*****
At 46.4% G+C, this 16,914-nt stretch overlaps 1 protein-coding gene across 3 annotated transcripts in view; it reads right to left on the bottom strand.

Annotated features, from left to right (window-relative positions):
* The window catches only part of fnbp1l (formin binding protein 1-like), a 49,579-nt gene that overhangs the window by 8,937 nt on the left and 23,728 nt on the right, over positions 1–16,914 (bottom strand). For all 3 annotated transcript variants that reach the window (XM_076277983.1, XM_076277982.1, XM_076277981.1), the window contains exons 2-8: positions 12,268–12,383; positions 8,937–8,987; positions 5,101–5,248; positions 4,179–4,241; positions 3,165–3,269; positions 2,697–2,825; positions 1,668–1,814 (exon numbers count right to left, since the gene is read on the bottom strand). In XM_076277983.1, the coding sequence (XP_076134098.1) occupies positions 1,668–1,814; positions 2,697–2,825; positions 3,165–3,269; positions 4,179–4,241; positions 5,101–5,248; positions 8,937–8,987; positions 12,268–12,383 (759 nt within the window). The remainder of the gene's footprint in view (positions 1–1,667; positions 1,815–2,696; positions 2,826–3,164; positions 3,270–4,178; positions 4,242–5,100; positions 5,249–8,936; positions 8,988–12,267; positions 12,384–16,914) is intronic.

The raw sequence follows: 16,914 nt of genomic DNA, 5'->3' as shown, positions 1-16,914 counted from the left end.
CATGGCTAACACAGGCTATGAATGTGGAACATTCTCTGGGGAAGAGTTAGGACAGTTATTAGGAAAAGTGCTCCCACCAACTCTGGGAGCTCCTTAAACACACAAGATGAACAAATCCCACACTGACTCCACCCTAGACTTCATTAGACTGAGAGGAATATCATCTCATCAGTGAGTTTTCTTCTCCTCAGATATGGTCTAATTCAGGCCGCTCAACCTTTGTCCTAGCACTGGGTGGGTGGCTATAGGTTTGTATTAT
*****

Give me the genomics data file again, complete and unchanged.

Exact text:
At 46.4% G+C, this 16,914-nt stretch overlaps 1 protein-coding gene across 3 annotated transcripts in view; it reads right to left on the bottom strand.

Annotated features, from left to right (window-relative positions):
* The window catches only part of fnbp1l (formin binding protein 1-like), a 49,579-nt gene that overhangs the window by 8,937 nt on the left and 23,728 nt on the right, over positions 1–16,914 (bottom strand). For all 3 annotated transcript variants that reach the window (XM_076277983.1, XM_076277982.1, XM_076277981.1), the window contains exons 2-8: positions 12,268–12,383; positions 8,937–8,987; positions 5,101–5,248; positions 4,179–4,241; positions 3,165–3,269; positions 2,697–2,825; positions 1,668–1,814 (exon numbers count right to left, since the gene is read on the bottom strand). In XM_076277983.1, the coding sequence (XP_076134098.1) occupies positions 1,668–1,814; positions 2,697–2,825; positions 3,165–3,269; positions 4,179–4,241; positions 5,101–5,248; positions 8,937–8,987; positions 12,268–12,383 (759 nt within the window). The remainder of the gene's footprint in view (positions 1–1,667; positions 1,815–2,696; positions 2,826–3,164; positions 3,270–4,178; positions 4,242–5,100; positions 5,249–8,936; positions 8,988–12,267; positions 12,384–16,914) is intronic.

The raw sequence follows: 16,914 nt of genomic DNA, 5'->3' as shown, positions 1-16,914 counted from the left end.
CATGGCTAACACAGGCTATGAATGTGGAACATTCTCTGGGGAAGAGTTAGGACAGTTATTAGGAAAAGTGCTCCCACCAACTCTGGGAGCTCCTTAAACACACAAGATGAACAAATCCCACACTGACTCCACCCTAGACTTCATTAGACTGAGAGGAATATCATCTCATCAGTGAGTTTTCTTCTCCTCAGATATGGTCTAATTCAGGCCGCTCAACCTTTGTCCTAGCACTGGGTGGGTGGCTATAGGTTTGTATTAT